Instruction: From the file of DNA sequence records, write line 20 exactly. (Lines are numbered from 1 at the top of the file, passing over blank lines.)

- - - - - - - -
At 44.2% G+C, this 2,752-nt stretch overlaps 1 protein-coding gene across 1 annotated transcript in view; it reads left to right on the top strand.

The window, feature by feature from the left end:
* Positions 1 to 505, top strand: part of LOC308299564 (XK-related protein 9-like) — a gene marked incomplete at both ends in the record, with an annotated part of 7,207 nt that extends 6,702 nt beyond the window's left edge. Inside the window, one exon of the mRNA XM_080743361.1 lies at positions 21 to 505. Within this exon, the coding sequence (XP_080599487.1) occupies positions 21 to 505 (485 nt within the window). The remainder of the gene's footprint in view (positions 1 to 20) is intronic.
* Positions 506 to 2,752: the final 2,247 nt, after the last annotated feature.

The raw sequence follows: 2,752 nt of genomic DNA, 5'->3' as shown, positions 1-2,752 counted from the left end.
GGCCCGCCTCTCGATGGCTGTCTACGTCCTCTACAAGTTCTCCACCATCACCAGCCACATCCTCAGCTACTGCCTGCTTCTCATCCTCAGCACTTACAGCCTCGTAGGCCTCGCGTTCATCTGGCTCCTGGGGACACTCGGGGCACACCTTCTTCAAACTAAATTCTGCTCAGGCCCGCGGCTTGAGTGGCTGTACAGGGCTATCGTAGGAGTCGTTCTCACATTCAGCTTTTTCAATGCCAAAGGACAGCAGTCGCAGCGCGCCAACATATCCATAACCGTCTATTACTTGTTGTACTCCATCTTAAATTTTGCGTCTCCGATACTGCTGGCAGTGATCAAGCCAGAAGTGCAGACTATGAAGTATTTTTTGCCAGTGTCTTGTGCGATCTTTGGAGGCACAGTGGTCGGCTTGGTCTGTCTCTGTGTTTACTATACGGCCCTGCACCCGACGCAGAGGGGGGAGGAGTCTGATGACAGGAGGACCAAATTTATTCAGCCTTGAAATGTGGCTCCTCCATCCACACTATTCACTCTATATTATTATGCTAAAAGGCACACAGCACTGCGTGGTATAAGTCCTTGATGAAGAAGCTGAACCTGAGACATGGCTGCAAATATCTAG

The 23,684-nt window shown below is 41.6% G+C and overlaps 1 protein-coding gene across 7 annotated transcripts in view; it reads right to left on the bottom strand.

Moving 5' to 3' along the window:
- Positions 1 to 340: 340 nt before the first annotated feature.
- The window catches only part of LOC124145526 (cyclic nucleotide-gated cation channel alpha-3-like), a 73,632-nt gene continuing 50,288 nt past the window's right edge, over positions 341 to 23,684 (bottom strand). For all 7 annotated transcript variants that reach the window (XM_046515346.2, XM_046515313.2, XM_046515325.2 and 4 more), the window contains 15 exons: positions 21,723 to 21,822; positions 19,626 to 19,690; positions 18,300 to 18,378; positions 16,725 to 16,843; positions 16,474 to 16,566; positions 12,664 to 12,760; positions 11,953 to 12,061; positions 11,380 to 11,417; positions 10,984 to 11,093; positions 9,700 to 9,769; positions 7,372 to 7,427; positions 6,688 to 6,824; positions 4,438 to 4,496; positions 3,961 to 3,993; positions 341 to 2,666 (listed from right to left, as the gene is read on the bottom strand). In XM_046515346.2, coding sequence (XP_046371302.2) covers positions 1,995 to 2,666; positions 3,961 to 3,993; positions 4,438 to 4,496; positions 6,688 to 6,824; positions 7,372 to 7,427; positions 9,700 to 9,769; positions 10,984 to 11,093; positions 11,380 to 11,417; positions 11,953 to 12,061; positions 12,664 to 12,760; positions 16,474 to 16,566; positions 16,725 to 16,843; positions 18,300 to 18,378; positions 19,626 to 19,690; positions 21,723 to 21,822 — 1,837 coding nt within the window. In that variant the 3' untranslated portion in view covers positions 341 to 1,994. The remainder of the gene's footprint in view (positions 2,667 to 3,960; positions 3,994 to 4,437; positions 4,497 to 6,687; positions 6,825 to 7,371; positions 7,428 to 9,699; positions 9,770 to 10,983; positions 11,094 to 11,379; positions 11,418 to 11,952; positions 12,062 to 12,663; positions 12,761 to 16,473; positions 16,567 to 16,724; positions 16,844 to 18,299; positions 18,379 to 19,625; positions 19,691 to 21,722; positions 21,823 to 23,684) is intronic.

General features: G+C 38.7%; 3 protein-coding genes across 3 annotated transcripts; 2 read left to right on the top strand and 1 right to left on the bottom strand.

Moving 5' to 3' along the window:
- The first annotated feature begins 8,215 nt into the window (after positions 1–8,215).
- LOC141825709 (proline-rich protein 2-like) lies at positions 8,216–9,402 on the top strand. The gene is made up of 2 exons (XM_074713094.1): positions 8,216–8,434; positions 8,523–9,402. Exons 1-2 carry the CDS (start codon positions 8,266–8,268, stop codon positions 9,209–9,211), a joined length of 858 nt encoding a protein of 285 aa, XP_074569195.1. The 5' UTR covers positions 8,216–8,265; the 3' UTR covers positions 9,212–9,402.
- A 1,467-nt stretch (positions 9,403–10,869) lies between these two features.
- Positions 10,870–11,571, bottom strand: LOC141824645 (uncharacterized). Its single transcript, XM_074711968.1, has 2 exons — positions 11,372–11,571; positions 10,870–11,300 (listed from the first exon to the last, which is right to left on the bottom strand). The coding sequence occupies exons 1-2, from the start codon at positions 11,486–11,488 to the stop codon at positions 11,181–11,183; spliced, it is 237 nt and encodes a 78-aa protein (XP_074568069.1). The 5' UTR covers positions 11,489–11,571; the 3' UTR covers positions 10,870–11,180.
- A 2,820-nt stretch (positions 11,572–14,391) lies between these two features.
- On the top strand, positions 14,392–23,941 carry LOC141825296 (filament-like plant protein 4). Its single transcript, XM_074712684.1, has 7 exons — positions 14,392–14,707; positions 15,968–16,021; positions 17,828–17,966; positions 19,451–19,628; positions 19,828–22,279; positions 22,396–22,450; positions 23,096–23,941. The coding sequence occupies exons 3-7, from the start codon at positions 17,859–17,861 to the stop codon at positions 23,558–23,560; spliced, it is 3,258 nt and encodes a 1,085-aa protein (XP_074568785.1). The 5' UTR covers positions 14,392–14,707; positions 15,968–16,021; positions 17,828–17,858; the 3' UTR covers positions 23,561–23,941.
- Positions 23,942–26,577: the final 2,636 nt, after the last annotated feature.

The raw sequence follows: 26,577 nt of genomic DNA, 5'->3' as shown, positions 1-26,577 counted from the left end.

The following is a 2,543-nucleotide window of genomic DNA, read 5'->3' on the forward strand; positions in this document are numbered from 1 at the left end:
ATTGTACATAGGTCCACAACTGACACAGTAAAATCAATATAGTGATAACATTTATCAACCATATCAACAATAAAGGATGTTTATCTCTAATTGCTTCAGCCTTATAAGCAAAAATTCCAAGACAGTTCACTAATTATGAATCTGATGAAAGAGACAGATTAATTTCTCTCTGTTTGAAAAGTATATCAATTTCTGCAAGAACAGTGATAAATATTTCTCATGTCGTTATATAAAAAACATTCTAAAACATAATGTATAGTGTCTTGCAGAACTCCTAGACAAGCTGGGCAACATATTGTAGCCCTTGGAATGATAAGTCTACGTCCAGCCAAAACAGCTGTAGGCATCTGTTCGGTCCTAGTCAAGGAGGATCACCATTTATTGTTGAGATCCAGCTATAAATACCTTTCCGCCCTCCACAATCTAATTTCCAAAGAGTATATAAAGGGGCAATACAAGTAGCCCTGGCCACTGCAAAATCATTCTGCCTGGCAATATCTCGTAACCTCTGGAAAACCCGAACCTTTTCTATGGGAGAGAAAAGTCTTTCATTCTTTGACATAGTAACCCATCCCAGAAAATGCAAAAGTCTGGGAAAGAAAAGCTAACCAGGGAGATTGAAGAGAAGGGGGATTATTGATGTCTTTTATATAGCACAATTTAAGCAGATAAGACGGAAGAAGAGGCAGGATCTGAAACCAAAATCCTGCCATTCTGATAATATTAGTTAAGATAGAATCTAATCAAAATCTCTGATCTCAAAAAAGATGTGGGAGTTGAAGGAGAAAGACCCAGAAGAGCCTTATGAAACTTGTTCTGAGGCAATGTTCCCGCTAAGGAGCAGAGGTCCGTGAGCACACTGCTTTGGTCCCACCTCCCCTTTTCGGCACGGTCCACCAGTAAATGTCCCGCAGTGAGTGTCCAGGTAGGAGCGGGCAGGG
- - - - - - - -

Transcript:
The raw sequence follows: 26,577 nt of genomic DNA, 5'->3' as shown, positions 1-26,577 counted from the left end.